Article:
Filmmaker Eran Riklis is well-known for his hard-hitting and oftentimes brilliant films about Arab-Israeli relations, and more broadly about the conflict. His previous films, which have been written about widely on this blog (Cup Final, Syrian Bride, Lemon Tree, Human Resources Manager) also have a sharp element of political irony.
His latest film, Zaytoun (2012), opens in Beirut, a city destroyed by civil war. It is the spring of 1982.
Fahed is a Palestinian kid who enjoys life, playing soccer and cutting school. He lives in the Shatilla refugee camp, outside of Beirut and participates in a para-military program for Palestinian adolescents to prepare them to retake Palestine. Suddenly, in the opening sequence of the film, his whole world is changed when his father is killed by a bomb from an Israeli plane. His father has left him three things -- a love of their land, the key to their home in Palestine, and a small olive tree that his father grabbed and took with him when they had to flee their village so many years ago. (This explains the title of the film, Zaytoun, which means "olives.")
When an Israeli jet is shot down, the pilot is captured by the para-military group and Fahed is one of the youngsters given the task of watching the prisoner. An uneasy deal is struck between the pilot, who realizes that he must escape and make his way back home, and Fahed, who, in return for helping him to escape, gets the opportunity to go to Palestine. Thus begins an improbable road movie as the two set off together, traveling south, to the Israeli border.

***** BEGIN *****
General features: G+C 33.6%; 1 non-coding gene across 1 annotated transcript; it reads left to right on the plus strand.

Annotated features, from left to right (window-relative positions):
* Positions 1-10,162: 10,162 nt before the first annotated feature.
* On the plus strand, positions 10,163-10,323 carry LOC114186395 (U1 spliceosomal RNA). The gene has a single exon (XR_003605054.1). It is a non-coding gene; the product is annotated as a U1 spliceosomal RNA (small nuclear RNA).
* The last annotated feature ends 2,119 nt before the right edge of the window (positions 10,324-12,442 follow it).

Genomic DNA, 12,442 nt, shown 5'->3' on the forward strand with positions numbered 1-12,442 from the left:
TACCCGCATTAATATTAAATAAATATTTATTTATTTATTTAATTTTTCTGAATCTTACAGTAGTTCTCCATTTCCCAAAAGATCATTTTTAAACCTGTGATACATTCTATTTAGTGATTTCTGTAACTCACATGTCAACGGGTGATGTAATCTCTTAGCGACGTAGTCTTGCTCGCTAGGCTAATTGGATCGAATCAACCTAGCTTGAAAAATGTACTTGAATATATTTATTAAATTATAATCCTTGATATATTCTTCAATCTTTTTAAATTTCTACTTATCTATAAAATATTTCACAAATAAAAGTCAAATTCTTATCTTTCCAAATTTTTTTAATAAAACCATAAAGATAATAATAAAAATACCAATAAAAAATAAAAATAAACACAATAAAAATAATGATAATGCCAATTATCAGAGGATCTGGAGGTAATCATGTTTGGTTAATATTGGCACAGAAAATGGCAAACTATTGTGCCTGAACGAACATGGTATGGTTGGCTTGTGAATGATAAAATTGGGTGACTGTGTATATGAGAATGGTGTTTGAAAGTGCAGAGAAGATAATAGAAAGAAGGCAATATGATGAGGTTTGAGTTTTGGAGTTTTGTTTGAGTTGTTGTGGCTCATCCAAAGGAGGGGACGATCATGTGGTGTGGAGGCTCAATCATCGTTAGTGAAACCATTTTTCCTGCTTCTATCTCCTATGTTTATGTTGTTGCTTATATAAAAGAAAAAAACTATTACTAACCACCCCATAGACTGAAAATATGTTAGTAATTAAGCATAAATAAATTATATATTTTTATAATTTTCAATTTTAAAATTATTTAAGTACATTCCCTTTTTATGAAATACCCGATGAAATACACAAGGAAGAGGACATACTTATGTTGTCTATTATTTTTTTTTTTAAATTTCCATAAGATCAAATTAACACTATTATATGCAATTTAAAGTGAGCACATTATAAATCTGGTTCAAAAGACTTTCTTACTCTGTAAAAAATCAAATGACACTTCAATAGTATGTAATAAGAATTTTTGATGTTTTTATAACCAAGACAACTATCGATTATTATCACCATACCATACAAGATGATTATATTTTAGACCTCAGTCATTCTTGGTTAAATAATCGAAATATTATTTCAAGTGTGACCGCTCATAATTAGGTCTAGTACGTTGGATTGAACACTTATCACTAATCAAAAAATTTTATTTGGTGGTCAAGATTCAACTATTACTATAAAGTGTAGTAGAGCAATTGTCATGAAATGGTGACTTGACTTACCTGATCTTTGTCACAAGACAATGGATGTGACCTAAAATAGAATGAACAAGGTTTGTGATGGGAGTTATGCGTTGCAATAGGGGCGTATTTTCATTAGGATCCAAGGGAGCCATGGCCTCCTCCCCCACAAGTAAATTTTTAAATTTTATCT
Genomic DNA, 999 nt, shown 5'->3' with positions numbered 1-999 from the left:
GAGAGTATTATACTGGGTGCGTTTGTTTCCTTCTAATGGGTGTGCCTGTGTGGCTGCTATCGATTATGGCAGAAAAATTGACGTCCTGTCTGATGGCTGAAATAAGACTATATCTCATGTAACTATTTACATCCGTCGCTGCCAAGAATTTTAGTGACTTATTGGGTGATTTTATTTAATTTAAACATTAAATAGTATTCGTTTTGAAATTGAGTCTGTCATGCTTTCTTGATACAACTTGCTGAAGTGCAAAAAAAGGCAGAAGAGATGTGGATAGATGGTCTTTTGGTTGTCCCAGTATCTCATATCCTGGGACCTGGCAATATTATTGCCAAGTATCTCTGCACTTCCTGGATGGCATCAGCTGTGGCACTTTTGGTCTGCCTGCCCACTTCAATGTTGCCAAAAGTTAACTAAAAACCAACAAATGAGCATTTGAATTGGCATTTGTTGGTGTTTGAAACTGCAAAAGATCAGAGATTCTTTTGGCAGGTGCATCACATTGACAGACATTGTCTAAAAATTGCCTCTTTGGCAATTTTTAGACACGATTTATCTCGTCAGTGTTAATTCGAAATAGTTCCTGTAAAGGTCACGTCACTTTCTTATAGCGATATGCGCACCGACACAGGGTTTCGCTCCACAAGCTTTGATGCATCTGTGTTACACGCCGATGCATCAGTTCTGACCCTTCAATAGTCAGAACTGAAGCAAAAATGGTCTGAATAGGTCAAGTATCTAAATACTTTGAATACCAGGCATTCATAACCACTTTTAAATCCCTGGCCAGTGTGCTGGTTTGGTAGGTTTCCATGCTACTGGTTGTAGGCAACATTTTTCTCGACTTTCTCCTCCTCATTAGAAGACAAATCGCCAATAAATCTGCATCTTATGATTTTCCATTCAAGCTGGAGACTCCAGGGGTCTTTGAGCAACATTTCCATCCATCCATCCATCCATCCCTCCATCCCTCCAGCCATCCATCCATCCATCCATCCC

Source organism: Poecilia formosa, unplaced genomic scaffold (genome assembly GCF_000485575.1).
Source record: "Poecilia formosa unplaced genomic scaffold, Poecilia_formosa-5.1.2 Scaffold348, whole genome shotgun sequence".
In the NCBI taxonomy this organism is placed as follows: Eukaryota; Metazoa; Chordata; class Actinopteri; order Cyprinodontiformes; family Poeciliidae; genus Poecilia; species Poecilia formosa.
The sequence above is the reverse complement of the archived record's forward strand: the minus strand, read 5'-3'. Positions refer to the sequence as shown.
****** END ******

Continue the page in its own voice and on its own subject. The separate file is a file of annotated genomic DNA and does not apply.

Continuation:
This film is about the tentative relationship that slowly develops between the two -- a hardened fighter pilot, running for his life, and a wily Palestinian 12-year-old, bent on finding his family's ancestral village.
The film is similar to Riklis' Cup Final, which is also a road movie, taking place against the background of the beginning of the 1982 War in Lebanon. However, in a much more fundamental way, this film is also similar to Riklis', Lemon Tree -- both films are based on the premise that not only the Jews, but also the Palestinians have deep roots in this land.